Other Conduct of Research Issues
It is University policy to conform to all sponsor requirements governing the employment of and payment of services provided by foreign nationals. For projects that expect to include an international consultant as part of the project, contact your OSP administrator.
Many agencies require a letter of commitment from the international consultant and this may need to be included with the proposal. Some sponsors have limitations on who can be paid from sponsored research funds. For example, only U.S. citizens, non-citizen nationals, and foreign nationals who possess permanent resident status may be appointed as trainees on Public Health Service (PHS) training grants or as individual PHS fellows. The Department of Defense also may have restrictive language regarding export and the use of foreign nationals on some of their contracted work. Contact the appropriate OSP administrator if you have concerns regarding foreign nationals paid from or collaborating on a sponsored project.
The United States Internal Revenue Service and Treasury Regulations impose certain limitations on the length of a consulting engagement and the employment of foreign nationals. PI’s should discuss all sponsored projects with an international component with OSP. Additionally, the University Human Resources Office, International Center, and the Tax Services office should be contacted regarding employment and payment of foreign nationals.
There are a number of federal tax issues when a non-resident alien is hired by the University to perform work under a sponsored contract or grant. Some of these issues include visa restrictions, income tax issues and tax treaties between the United States and the student/faculty/consultant's country of residence. To obtain guidance in filling out the required IRS forms for non-resident aliens, contact the Tax Services Office.
In the event a sponsor is a non-U.S. sponsor, or a sponsored project involves the use of an international subcontractor, the PI is required to contact OSP to negotiate the required international agreements. There are many unique contracting issues that arise in international relationships that must be considered before entering into these agreements. Some of these issues include:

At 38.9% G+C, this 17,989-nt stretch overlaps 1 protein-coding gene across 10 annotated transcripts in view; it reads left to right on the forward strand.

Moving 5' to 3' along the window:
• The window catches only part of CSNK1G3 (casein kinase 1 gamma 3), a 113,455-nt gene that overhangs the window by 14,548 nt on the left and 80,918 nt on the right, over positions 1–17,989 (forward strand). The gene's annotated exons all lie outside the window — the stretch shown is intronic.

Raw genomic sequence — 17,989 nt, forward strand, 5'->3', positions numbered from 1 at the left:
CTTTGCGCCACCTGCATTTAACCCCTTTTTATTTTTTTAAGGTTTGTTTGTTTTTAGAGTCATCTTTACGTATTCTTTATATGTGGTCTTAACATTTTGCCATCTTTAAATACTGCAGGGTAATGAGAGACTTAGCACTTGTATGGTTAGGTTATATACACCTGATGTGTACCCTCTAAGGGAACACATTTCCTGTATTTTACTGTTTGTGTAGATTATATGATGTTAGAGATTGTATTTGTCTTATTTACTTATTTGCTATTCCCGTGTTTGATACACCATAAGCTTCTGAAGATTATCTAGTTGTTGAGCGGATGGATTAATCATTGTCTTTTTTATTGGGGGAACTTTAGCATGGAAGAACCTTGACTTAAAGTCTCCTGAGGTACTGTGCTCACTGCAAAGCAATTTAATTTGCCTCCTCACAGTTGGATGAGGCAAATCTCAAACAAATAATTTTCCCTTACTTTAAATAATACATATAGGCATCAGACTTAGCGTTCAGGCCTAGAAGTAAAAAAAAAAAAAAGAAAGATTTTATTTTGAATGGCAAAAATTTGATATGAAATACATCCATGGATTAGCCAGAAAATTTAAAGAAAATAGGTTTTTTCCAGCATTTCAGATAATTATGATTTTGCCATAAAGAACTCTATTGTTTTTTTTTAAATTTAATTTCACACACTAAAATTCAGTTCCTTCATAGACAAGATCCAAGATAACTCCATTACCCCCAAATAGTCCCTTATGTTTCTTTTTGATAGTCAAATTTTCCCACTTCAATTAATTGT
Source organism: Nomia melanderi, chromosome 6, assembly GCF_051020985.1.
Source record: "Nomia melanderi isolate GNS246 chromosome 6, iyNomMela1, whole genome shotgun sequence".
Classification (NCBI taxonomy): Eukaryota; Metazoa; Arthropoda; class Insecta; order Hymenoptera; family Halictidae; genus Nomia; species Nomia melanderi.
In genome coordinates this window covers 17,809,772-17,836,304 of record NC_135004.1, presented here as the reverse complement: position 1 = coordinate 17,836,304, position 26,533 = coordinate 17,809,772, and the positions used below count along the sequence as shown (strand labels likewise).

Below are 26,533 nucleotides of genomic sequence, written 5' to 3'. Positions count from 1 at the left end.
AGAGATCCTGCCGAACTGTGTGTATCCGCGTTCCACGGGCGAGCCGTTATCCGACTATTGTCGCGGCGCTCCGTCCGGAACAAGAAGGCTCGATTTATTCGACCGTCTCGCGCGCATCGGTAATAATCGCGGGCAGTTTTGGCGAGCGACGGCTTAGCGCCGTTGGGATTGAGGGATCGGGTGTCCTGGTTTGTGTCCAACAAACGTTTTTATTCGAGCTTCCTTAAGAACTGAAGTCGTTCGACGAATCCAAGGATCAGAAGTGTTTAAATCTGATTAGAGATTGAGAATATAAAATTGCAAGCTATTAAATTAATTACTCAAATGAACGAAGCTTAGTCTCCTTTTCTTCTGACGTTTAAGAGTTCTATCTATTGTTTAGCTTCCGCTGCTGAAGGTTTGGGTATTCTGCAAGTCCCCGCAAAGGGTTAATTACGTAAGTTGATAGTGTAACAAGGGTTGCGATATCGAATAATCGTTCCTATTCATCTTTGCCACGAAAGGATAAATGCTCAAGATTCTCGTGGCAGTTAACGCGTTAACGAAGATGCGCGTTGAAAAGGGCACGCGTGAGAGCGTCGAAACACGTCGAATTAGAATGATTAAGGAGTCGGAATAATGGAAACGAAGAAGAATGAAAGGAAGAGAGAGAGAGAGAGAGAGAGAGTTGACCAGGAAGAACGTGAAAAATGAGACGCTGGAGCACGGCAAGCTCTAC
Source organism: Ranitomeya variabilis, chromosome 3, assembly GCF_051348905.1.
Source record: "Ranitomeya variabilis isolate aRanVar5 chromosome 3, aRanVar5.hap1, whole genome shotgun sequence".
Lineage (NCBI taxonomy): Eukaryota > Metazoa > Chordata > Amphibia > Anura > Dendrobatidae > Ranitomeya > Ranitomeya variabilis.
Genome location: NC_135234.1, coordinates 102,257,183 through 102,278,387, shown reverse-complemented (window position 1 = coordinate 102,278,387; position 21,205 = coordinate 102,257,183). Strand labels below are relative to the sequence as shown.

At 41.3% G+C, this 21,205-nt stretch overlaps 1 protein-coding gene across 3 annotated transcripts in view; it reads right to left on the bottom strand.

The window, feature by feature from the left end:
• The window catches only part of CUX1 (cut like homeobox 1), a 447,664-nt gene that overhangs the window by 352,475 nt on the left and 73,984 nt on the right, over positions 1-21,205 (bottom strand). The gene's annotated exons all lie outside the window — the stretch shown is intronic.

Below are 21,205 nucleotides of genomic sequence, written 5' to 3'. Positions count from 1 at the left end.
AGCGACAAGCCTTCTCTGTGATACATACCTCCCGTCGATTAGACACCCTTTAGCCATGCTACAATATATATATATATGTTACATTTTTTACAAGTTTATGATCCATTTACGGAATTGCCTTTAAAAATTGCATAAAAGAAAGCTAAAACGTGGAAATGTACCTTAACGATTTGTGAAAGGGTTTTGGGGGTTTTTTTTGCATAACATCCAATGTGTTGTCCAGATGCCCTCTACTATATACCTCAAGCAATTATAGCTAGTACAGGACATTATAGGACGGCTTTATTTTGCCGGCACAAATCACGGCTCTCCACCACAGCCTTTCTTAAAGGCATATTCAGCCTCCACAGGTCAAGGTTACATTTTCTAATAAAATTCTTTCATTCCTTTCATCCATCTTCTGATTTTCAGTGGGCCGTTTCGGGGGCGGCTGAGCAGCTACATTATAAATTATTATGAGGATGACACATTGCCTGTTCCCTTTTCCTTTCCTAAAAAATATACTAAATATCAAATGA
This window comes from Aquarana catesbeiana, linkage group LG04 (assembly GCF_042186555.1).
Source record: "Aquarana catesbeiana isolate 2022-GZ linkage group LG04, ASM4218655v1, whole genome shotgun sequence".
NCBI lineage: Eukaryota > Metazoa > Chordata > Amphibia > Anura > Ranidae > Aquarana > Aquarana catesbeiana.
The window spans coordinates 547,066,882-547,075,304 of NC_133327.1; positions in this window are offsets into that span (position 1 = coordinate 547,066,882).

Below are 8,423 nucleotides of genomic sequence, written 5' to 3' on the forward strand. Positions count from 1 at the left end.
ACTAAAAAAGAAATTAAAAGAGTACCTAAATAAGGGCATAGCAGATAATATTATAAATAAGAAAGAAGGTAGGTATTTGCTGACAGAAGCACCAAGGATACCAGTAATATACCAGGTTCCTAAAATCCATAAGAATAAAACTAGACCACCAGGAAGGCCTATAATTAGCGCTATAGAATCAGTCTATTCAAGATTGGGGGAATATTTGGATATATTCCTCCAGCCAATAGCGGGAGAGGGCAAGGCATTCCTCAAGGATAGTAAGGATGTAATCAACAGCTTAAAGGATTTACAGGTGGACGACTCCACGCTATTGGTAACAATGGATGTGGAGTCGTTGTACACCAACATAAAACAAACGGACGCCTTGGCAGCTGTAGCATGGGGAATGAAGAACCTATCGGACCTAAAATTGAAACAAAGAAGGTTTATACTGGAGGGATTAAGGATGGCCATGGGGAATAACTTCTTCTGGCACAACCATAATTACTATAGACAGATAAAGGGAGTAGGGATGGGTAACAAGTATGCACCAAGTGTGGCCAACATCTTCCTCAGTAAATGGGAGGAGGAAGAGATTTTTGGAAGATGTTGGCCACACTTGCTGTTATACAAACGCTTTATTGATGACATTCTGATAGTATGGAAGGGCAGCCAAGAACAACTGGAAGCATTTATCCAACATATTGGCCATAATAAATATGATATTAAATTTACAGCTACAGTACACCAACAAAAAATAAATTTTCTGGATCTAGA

Fluctuating exchange rates and choice of currency. The University of Utah prefers to have all projects funded in and payment options provided in U.S. dollars. However, this is not always negotiable with some sponsors. The fluctuation of exchange rates must be considered when foreign currencies are used. PIs must pay close attention to the actual amount of funds available when completing a project that is funded in foreign currencies. If the PI overspends on a project due to fluctuations in exchange rates, the PI and/or his or her department will be responsible for any such over expenditures. See Foreign Currency in the Procedure Library.
Payment options. In some nations, the banking system is not as flexible as the U.S. system and there are other financial considerations depending on which nation is involved in a particular project. Travel costs associated with payment options need to be considered when preparing an international project budget. If a sponsor wishes to pay via bank wire transfer, the PI should take into consideration international wire transfer fees when preparing a sponsored research proposal budget.
Choice of law and alternate dispute resolution. As an agency of the State of Utah, the University of Utah cannot agree to be governed by the laws of a separate sovereign. Most commercialized countries have signed a treaty which recognizes arbitration awards in international disputes. There is not a similar treaty automatically recognizing judicial awards. Therefore, international contracts should not provide for Alternate Dispute Resolution in the form of Arbitration, if possible.
Terms of art in international agreements. Some international contracts contain terms of art that seem benign on their surface, but can have larger legal consequences due to particular laws in different nations. Therefore, a University of Utah contract should be used for international agreements whenever possible. Each contract must be reviewed on a case by case basis by the OSP office and other University offices as needed.
International intellectual property and patents. The PI should discuss potential intellectual property that may arise from a particular research project with the Technology & Venture Commercialization Office. Other nations have laws that are different from U.S. laws governing the patent process, so timely interaction with the Technology Transfer Office is crucial in international projects.
Foreign Corrupt Practices Act. Whenever international contacts are made, a PI should be aware of the provisions of the U.S. Foreign Corrupt Practices Act ("FCPA"). This act makes it illegal to pay any foreign government official or agent to influence the outcome of a given transaction. Some fees are not illegal under the FCPA. If a PI has any questions or concerns about the FCPA, the University Office of General Counsel should be contacted as soon as possible.